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Jeff Werner

Designer in Vancouver, Canada. Secretary of the 221A Artist Run Centre, member of Fieldwork design collective, and former exhibit designer at the Beaty Biodiversity Museum and the Vancouver Aquarium. Graduate of Emily Carr and University of Victoria, and worked in the Philippines, Indonesia and the Netherlands. Cycling advocate and race on the Garneau Evolution team.

Gallery, October 14, 2003 12:41 AM 6 comments

Guarding the hotel

US Soldiers guard the Palestine Hotel, Baghdad, Iraq.

Four US soldiers pose for camera

Crawling with soldiers, media and Iraqi Police, I visited the two premiere hotels in downtown Baghdad, the Sheraton and this one, the Palestine. After a routine security check and frisking, I strolled around the inner drives of the two facing hotels, protected from outside traffic (and hopefully suicide bombers) by 3-metre-high concrete barrieres, razor wire, tanks, humvees and soldiers with guns.

Although not permitted to photograph US Army vehicle and tank positions within the make-shift compound, I managed to chat up and photograph a number of soldiers. Many were 18-19 years old, from every area of the US, on their first tour of duty and didn't have much of an idea about what they were doing there, other than to stand around and guard the hotels.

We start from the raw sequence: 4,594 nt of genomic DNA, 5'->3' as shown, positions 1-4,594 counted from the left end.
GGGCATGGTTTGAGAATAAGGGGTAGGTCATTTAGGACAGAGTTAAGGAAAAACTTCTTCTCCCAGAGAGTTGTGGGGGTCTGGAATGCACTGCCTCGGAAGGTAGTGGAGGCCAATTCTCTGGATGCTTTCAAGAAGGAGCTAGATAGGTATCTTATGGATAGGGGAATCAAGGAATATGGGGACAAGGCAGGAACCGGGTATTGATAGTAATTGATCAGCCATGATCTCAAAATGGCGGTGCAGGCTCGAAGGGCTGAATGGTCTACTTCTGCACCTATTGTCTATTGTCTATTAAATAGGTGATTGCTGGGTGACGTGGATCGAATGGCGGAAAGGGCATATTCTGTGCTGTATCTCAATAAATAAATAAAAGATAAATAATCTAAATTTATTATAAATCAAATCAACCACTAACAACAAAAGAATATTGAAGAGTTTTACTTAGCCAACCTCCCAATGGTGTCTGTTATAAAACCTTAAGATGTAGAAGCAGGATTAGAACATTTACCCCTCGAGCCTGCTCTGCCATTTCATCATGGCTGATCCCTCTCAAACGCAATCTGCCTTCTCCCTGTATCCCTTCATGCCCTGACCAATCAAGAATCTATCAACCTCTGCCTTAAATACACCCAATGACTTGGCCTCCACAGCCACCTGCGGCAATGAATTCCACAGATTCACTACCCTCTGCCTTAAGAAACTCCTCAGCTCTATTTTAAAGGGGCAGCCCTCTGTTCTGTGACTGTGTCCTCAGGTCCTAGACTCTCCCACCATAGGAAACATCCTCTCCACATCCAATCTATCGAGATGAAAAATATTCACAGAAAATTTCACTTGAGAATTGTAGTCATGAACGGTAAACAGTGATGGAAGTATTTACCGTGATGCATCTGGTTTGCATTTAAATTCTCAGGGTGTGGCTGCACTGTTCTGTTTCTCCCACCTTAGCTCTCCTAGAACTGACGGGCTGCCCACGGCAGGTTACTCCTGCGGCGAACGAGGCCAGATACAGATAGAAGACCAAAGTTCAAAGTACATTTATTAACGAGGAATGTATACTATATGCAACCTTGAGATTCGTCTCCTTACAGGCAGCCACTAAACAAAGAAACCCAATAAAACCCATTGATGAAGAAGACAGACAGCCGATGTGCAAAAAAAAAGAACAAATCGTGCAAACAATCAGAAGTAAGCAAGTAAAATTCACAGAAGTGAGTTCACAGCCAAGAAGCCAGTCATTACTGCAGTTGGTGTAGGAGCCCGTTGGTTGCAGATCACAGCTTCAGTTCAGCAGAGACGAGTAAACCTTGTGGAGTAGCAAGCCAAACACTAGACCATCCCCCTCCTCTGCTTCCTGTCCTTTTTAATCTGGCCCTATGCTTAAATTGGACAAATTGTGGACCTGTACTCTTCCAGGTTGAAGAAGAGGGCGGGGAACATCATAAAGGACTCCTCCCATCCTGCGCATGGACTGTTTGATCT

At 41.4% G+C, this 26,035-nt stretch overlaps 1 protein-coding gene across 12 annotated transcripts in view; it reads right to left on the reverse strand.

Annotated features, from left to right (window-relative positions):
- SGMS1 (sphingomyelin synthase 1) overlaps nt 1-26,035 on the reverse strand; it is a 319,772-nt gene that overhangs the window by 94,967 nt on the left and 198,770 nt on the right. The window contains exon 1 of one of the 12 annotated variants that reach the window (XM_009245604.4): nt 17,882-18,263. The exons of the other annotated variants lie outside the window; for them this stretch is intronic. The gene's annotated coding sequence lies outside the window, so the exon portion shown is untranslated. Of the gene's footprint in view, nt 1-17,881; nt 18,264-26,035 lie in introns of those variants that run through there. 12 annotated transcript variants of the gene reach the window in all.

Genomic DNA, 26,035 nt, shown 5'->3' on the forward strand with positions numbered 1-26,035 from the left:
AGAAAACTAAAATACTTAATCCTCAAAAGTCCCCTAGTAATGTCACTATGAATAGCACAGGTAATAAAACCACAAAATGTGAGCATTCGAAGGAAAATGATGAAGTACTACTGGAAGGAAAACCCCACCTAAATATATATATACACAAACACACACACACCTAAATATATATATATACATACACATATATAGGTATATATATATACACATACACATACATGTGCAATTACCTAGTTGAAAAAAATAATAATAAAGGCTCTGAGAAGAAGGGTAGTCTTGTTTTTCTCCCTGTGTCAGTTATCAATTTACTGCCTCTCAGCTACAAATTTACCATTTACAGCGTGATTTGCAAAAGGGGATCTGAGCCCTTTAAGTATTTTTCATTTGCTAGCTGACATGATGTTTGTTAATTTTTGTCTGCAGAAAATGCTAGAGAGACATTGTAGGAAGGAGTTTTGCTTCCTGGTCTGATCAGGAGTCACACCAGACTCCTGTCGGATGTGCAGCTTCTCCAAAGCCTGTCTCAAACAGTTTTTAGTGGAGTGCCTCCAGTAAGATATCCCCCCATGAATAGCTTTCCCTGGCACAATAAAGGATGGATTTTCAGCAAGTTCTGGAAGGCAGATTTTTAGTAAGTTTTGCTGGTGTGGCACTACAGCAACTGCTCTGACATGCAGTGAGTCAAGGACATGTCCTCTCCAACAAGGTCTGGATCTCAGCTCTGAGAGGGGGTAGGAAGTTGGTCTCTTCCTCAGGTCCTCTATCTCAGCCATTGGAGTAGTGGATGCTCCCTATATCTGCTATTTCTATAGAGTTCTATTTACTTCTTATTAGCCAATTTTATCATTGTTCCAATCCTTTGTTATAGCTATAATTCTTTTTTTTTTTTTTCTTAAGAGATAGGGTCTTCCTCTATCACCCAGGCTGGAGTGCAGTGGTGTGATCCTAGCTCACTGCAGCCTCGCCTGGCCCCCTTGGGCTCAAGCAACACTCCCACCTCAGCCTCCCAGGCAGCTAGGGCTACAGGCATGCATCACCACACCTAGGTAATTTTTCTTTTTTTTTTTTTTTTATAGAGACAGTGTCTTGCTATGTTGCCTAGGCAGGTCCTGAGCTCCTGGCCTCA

6 comments on Guarding the hotel

1. giggler | December 13, 2004 8:43 AM

"Many were 18-19 years old, from every area of the US, on their first tour of duty and didnít have much of an idea about what they were doing there, other than to stand around and guard the hotels."

No, they're just smart enough to tell you that.

2. sam | June 2, 2005 2:13 PM

hi!!!
you know what???
I LOVE AMERICAN SOLDIERS! thats right! they are fighting but they are fighting for freedom they are all brave. i hope that one day i meet them and shake hands with them!
with best wishes for all american soldiers

3. Anonymous | September 2, 2005 7:50 PM

how'd you manage to get into Iraq as a tourist(?)?

4. Jeff Werner | September 2, 2005 8:03 PM

Back in November of 2003 it was easier to go to Iraq than I thought it would be, hence my visit was spur of the moment: I caught the daily morning bus from Amman, Jordan direct to Baghdad. It was maybe $10 for the 12-hour trip, and the American and Iraqi guards at the border barely gave me or my passport a second glance. Getting out is a whole 'nother story, however.

Might be a bit tougher (and much more dangerous) to get in these days.

5. Anonymous | April 8, 2006 4:26 PM

Now that the Army has taken over the training of the Iraqi police, our policemen that volunteered to go do that will be coming home, Amen
A mother of a policeman !

6. blanko | July 26, 2008 11:33 PM

that guy in the middol i know him!!!!

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